The Internet is teeming with offers of credit-card processing services, loans and other products geared toward small businesses. But KeyBank plans to deliver something that business owners may not find online: trustworthy advice. This year, the bank is rolling out a program to certify 300 of its frontline employees as small-business experts.

"We're just trying to increase their acumen so they can think more broadly about what their clients' issues are," says Maria Coyne, executive vice president of the branch network for KeyBank, the main subsidiary of Cleveland's KeyCorp.

For example, Coyne says, a business owner may come into the bank asking for a loan, but a trained relationship manager might determine that what the business really needs is a better tool for managing cash flow.

KeyBank, which defines small businesses as having up to roughly $3 million in annual revenue, is not alone in taking a more consultative approach to serving this segment. Ronald Balmer, a principal at Greenwich Associates, a financial services research and consulting firm in Stamford, Conn., says about half of his current clients are engaged in some kind of training in the area of business banking. "That is probably a 90 percent jump over what it was in 2009, 2010," he says.

More than pitching loans, bankers today are increasingly expected to help their clients solve business-related problems. "You used to be a loan officer," Balmer says. "Now I need to make you into a trusted adviser."

But training alone may not be enough to accomplish the goal. If banks want to succeed in the small-business market, they also need to tweak employee credit scoring and other internal practices, says Charles Wendel, president of Financial Institutions Consulting, a New York firm that specializes in small-business and commercial banking. He also says banks must reward employees for the new activities they are expected to pursue.

"It's very easy for banks to put money into training. They feel good about it. It touches a lot of their employees. It seems like an active, positive thing. And it often is," Wendel says. "But much of the training is often not followed up on, or you don't have infrastructure to support what the training is for."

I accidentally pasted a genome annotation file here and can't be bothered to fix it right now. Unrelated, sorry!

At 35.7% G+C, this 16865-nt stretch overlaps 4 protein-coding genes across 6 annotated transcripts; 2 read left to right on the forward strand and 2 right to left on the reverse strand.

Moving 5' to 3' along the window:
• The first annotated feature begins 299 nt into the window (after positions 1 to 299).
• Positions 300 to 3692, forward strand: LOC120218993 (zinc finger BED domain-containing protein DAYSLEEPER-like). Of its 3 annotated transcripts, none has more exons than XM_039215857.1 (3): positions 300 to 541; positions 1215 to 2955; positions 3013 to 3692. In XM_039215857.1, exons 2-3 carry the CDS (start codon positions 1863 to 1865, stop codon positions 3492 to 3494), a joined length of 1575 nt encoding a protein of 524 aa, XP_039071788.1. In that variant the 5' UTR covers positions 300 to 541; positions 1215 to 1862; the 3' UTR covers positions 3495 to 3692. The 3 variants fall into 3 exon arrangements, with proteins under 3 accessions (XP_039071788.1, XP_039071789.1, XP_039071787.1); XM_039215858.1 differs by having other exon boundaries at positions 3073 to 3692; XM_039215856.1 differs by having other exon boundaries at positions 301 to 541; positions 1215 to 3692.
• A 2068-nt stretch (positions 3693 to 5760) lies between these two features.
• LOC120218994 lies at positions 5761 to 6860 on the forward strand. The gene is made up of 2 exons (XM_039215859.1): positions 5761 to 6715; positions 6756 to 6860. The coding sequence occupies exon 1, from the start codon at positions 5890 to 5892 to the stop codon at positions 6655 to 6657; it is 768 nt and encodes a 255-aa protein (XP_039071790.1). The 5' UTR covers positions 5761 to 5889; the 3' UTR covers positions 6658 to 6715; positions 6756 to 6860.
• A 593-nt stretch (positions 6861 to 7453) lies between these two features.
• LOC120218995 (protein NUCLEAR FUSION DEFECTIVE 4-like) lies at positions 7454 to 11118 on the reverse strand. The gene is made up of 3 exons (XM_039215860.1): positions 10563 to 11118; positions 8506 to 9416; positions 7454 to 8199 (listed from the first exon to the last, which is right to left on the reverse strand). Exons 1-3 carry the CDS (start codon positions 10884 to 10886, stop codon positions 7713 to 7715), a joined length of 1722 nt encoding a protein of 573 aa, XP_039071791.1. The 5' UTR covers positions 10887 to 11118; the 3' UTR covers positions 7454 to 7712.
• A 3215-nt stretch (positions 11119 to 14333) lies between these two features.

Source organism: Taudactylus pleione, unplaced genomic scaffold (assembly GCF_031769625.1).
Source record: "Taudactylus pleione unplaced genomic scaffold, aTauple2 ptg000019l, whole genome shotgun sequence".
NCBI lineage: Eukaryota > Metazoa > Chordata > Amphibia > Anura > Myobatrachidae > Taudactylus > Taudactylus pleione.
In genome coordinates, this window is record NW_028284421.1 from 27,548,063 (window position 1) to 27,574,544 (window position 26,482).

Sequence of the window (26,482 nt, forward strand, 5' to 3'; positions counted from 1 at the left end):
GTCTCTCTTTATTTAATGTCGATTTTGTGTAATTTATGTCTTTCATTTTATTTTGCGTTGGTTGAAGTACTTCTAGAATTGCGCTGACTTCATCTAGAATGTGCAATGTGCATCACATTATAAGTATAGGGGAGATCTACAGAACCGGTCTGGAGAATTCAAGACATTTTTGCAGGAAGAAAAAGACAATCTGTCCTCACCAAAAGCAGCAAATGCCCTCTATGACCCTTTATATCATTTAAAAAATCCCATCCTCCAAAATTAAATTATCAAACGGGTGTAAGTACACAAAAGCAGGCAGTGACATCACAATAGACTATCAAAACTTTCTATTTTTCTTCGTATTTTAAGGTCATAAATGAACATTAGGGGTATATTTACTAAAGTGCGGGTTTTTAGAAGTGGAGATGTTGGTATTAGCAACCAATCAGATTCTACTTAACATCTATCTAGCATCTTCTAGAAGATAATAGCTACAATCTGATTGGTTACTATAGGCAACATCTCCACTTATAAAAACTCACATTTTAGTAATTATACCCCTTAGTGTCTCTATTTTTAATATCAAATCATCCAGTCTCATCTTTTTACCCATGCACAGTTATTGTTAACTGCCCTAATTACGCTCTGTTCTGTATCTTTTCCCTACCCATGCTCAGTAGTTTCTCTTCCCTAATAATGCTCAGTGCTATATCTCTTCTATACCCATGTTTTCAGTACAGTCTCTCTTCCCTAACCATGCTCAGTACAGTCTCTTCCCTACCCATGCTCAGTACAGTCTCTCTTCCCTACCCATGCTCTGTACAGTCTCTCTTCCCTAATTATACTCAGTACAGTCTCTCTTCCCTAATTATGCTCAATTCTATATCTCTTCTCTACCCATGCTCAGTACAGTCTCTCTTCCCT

KeyBank executives say they have a longstanding commitment to serving small businesses, a commitment that did not wane during the recession. The bank, which has $89 billion in assets, has employed small-business specialists for about 10 years.

As the economy recovers, the bank wants to position those specialists as credible advisers, says Dennis Devine, executive vice president of KeyBank's consumer and small-business segment.

The certification program is required for all small-business relationship managers, and for branch managers at some of the 300 branches KeyBank has designated as "business-intensive," representing nearly a third of its 1,000 branches, Coyne and Devine say. Others can request the training.

Participants will take online courses, attend classroom sessions and gain firsthand experience by going on client calls with colleagues who already have expertise in particular business lines. To finish the training, participants will have to complete transactions involving products such as loans, credit lines and cash-management tools.

Certification must be achieved by the end of 2013, but participants can follow their own training schedules. Bankers' participation in the program and their use of the skills they pick up will become part of their annual evaluations.

A key aspect of the training, Devine says, is to help small-business relationship managers engage in structured conversations with their clients, touching on issues such as cash flow, planning for growth and the role of credit.

"The fact of the matter is that every one of these small businesses, they do have significant financial needs and banking needs," Devine says.

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